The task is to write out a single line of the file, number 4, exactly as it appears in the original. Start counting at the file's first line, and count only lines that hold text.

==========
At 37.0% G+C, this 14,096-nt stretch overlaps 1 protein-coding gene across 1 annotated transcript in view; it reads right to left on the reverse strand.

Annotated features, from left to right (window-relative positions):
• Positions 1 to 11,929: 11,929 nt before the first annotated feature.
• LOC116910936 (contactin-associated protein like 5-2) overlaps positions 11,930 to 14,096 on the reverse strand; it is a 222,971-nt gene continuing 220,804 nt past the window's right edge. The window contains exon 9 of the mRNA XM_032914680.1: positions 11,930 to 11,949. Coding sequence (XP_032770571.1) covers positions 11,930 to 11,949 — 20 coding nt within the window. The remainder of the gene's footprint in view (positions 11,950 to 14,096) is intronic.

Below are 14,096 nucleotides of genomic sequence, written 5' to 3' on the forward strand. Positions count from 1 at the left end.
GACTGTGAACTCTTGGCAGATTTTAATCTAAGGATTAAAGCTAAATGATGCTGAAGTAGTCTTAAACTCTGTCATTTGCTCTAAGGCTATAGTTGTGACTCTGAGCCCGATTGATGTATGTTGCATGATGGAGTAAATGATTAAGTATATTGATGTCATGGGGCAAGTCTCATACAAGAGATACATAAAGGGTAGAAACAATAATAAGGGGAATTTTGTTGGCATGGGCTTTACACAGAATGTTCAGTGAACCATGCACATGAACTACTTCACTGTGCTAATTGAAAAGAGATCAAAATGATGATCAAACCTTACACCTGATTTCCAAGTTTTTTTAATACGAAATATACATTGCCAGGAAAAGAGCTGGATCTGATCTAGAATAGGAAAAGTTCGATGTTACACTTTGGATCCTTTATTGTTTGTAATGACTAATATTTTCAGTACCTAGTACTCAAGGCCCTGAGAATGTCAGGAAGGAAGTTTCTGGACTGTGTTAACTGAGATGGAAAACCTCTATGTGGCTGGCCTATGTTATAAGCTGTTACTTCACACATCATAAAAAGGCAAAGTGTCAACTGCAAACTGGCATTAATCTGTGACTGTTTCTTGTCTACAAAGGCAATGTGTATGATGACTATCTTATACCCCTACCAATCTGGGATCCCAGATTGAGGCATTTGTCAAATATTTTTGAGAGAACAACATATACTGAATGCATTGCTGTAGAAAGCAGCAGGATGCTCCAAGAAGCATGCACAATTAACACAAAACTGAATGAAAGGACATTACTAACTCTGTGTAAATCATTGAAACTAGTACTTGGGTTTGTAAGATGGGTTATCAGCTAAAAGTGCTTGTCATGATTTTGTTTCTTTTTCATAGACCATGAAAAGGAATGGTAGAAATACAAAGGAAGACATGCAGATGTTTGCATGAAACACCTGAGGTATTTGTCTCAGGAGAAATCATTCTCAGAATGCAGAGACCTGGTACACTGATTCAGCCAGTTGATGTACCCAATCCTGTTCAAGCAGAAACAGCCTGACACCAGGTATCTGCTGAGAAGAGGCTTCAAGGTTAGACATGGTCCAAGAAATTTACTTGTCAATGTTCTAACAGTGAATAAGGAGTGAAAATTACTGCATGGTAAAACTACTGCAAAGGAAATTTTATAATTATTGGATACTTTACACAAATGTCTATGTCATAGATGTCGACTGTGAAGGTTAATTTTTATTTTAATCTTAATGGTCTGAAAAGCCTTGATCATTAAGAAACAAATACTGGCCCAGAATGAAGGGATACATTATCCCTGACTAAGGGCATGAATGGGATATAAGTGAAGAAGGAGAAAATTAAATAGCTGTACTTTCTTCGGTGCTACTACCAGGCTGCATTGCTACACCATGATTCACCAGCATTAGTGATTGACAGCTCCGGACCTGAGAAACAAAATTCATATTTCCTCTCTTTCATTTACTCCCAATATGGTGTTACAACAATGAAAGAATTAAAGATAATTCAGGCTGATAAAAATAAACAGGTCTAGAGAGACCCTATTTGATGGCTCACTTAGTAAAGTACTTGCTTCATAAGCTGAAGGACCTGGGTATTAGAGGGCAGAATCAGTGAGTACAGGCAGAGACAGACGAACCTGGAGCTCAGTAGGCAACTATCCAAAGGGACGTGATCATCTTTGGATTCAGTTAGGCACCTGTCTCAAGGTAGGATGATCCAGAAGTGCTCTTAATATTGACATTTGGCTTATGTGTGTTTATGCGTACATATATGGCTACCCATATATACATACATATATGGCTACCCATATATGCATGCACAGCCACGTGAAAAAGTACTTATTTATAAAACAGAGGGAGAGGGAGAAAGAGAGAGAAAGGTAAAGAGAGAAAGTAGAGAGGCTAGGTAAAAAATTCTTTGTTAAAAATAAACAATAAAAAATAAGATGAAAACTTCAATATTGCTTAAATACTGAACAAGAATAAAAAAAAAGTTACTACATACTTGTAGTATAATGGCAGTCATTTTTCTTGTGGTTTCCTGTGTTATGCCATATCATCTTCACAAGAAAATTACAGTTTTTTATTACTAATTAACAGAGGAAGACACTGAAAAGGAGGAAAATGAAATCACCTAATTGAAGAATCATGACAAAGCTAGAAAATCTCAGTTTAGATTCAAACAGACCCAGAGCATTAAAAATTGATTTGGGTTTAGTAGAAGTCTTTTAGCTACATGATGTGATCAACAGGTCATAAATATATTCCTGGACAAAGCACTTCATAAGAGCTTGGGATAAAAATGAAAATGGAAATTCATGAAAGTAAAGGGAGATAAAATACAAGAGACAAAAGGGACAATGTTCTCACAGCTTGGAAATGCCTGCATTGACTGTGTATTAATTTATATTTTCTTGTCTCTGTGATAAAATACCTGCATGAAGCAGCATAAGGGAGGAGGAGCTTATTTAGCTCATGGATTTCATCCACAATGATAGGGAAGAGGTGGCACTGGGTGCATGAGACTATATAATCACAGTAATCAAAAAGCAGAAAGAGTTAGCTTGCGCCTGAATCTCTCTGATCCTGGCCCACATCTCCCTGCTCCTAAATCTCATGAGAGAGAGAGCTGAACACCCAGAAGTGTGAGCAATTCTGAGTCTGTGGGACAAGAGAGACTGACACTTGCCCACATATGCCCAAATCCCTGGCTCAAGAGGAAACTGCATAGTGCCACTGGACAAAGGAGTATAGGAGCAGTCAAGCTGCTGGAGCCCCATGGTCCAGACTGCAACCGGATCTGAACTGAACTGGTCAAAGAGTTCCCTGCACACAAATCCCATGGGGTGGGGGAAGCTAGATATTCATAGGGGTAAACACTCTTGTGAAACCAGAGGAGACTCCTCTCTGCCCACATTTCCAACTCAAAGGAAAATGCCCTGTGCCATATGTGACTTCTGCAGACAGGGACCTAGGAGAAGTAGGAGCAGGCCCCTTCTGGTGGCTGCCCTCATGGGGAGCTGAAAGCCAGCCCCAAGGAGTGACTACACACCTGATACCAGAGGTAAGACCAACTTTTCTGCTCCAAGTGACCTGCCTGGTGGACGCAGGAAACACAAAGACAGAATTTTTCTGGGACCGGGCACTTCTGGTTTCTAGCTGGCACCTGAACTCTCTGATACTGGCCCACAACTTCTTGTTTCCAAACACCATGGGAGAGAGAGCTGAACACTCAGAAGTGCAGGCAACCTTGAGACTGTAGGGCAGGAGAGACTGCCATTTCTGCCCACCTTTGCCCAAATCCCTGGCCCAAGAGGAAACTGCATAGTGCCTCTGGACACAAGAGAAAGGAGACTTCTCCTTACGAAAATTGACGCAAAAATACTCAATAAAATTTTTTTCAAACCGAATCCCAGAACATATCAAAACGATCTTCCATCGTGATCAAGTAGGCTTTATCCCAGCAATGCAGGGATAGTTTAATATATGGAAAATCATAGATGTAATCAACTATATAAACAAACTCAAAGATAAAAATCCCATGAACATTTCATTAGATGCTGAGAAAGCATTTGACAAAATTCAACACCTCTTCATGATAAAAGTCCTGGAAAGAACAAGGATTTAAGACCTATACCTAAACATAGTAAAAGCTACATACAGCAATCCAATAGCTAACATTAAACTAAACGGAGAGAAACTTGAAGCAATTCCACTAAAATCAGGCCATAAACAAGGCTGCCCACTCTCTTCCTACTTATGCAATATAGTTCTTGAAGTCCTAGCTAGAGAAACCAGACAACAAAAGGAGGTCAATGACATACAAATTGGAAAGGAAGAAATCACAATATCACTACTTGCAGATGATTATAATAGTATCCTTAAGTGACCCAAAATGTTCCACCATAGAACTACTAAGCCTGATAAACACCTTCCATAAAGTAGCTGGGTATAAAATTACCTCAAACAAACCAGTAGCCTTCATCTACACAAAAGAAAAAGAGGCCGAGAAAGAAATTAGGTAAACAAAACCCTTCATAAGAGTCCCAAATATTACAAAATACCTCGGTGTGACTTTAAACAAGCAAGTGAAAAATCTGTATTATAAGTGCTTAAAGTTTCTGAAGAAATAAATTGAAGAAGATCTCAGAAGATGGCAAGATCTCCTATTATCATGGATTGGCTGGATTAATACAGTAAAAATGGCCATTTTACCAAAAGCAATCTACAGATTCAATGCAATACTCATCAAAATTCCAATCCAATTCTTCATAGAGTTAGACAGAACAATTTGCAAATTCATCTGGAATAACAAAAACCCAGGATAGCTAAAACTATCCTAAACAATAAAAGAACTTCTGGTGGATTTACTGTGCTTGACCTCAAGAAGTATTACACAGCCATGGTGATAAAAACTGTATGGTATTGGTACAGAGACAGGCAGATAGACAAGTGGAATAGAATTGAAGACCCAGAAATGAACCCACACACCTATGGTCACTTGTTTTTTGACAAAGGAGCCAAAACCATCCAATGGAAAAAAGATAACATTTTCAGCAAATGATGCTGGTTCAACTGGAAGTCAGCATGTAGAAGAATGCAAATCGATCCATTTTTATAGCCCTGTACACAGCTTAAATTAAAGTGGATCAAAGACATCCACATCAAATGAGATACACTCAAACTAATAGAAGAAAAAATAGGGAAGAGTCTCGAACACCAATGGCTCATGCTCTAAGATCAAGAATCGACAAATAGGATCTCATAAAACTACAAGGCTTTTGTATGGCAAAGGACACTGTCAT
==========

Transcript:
• LOC116910936 (contactin-associated protein like 5-2) overlaps positions 11,930 to 14,096 on the reverse strand; it is a 222,971-nt gene continuing 220,804 nt past the window's right edge. The window contains exon 9 of the mRNA XM_032914680.1: positions 11,930 to 11,949. Coding sequence (XP_032770571.1) covers positions 11,930 to 11,949 — 20 coding nt within the window. The remainder of the gene's footprint in view (positions 11,950 to 14,096) is intronic.